Hey Philious the families and service members suck it up everyday. I assume most of them dont care actually, and AAFES is very greedy, I'm surprised that they AREN'T selling it seeing as they only really care about is money, I wonder what the real reason for them not selling it is.
  • Philious - October 7, 2010 5:52 a.m.

    What a joke, EA should change it back, screw the families. I could understand if it was depicting true stories from Afghan or Iraq but it ain't. This is just the typical media crap that ruins history, every other call of duty game (besides the MW stuff) has been at least historically correct in the sense they didn't need to have Allies/Badguys and no jewish people backlashed against using Nazi's or Wehrmacht in those games. I played the multiplayer beta on PS3 at eurogamer and it's a definate contender for fps king. My view the families and service men/women need to suck it up and get on with life, anyone who signs up with the Army/AF etc knows the risks. EA need to grow some ball's and say no FU media and military this is going to be historically correct. I just hope there's a level in there where I can plant some IED's or go on a suicide mission (with the typical muslim music backing). My 20p!
  • halfdime - October 7, 2010 5:41 a.m.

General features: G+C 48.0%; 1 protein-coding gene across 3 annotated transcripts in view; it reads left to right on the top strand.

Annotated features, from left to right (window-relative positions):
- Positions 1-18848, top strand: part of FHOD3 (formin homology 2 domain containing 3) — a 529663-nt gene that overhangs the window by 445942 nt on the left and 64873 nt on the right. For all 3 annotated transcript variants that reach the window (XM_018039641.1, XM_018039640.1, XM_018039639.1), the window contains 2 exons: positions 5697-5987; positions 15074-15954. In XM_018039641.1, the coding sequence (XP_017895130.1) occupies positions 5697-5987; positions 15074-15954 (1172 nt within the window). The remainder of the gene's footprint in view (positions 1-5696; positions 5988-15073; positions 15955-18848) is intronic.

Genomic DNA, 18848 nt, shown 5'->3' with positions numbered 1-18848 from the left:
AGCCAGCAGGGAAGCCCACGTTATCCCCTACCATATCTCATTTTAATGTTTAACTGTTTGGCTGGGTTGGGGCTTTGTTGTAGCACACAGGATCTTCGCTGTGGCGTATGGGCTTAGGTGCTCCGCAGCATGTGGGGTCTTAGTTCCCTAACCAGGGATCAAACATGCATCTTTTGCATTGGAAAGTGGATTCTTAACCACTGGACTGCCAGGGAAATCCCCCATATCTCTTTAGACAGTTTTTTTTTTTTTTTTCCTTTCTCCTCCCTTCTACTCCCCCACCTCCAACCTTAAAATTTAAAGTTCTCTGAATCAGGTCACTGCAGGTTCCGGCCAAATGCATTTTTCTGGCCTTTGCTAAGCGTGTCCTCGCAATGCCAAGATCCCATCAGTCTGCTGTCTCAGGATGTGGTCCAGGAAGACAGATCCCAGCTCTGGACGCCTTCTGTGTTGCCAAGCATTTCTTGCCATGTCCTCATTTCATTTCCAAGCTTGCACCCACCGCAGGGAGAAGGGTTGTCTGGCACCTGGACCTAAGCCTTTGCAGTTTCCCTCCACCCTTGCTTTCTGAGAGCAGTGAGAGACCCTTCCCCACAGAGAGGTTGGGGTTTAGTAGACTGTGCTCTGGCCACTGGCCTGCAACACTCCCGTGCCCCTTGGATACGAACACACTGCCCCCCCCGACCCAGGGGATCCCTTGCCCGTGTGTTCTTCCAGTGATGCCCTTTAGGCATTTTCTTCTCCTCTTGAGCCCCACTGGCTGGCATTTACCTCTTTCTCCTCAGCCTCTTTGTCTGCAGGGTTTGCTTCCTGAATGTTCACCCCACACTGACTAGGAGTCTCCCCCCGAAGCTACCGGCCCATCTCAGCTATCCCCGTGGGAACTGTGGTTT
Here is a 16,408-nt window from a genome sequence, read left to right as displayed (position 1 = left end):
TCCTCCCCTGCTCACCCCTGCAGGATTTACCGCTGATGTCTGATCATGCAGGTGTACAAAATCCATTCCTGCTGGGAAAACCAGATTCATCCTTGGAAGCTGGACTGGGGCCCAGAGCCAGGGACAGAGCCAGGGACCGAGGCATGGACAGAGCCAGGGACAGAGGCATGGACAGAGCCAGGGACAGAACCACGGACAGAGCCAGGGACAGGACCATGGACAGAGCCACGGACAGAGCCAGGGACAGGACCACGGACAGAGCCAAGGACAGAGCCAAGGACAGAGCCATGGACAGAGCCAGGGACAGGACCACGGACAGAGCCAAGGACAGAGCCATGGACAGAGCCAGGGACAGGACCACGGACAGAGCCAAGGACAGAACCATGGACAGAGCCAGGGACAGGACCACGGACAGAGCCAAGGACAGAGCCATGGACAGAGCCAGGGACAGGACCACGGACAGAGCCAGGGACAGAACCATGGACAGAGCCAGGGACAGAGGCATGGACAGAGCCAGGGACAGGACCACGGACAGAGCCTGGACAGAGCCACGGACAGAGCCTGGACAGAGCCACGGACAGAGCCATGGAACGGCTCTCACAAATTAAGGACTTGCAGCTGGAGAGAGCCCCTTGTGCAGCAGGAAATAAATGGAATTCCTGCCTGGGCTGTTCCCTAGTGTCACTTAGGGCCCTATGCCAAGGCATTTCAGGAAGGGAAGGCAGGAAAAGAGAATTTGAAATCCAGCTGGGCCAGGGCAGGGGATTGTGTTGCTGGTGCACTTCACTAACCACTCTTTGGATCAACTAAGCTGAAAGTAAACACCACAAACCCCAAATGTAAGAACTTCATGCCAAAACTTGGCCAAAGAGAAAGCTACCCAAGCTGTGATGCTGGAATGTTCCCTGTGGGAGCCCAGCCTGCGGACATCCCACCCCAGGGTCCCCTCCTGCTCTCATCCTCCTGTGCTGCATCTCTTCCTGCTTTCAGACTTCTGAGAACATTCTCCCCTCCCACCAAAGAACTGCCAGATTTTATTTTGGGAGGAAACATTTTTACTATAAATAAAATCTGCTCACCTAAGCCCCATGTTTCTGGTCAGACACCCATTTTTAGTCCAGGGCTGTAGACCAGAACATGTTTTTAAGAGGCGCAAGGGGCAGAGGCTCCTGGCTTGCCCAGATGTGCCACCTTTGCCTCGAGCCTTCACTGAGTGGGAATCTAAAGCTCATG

If AAFES really cared, then why do they treat their veteran employees so horrible and pay them minimum wage with no benefits when they are a 10 billion dollar per year company?
  • Nitecuze - October 7, 2010 4:50 a.m.

    If they seem so uptight about a "video game" they need to chill out. Every war game in the past/future WILL have tie ins to our own human existence whether we realize it or not. I'm not of American backround but this seems a little stupid to me. We're meant to have FUN in our video games. Props to those who stood up to fight for their beliefs and all but in the long run it'll be a forgotten video game, will the complaining really get them anywhere further with their war?
  • Shadowhatchi - October 7, 2010 2:13 a.m.

    I think that the army just told EA to not try and puss out.
  • icmike69 - October 7, 2010 2:13 a.m.

    really a name change? its a free country here in america. its the 1st amendment, if your offended by what they got to say don't buy it. easy as that.
  • Wookiegonewild - October 7, 2010 1:33 a.m.

    I am so angry and dumbfounded over this whole thing I do not know what to say. On the surface this whole thing may seem very small. But it's things like this that go a LONG way to giving people like Jack Thompson what they want. And also set the thing we love most back in the journey to becoming more accepted by mainstream culture. It is times like these that I am reminded of the words..."Dam the torpedoes, full speed ahead..."